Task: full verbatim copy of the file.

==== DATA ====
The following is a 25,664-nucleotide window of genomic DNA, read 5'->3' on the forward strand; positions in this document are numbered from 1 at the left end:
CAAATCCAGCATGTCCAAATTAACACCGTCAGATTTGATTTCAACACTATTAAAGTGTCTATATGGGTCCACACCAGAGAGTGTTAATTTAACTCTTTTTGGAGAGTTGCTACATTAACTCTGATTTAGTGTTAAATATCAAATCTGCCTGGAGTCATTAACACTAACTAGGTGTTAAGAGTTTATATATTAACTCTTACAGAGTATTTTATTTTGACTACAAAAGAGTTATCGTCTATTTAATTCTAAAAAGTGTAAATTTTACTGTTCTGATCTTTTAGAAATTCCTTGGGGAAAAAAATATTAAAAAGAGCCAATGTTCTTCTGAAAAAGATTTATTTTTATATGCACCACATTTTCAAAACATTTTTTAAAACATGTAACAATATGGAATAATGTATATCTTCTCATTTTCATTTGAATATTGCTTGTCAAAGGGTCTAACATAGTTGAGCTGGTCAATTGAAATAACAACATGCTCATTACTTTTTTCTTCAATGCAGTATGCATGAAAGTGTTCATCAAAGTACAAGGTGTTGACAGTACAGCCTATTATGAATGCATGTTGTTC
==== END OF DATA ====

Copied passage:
The following is a 25,664-nucleotide window of genomic DNA, read 5'->3' on the forward strand; positions in this document are numbered from 1 at the left end:
CAAATCCAGCATGTCCAAATTAACACCGTCAGATTTGATTTCAACACTATTAAAGTGTCTATATGGGTCCACACCAGAGAGTGTTAATTTAACTCTTTTTGGAGAGTTGCTACATTAACTCTGATTTAGTGTTAAATATCAAATCTGCCTGGAGTCATTAACACTAACTAGGTGTTAAGAGTTTATATATTAACTCTTACAGAGTATTTTATTTTGACTACAAAAGAGTTATCGTCTATTTAATTCTAAAAAGTGTAAATTTTACTGTTCTGATCTTTTAGAAATTCCTTGGGGAAAAAAATATTAAAAAGAGCCAATGTTCTTCTGAAAAAGATTTATTTTTATATGCACCACATTTTCAAAACATTTTTTAAAACATGTAACAATATGGAATAATGTATATCTTCTCATTTTCATTTGAATATTGCTTGTCAAAGGGTCTAACATAGTTGAGCTGGTCAATTGAAATAACAACATGCTCATTACTTTTTTCTTCAATGCAGTATGCATGAAAGTGTTCATCAAAGTACAAGGTGTTGACAGTACAGCCTATTATGAATGCATGTTGTTC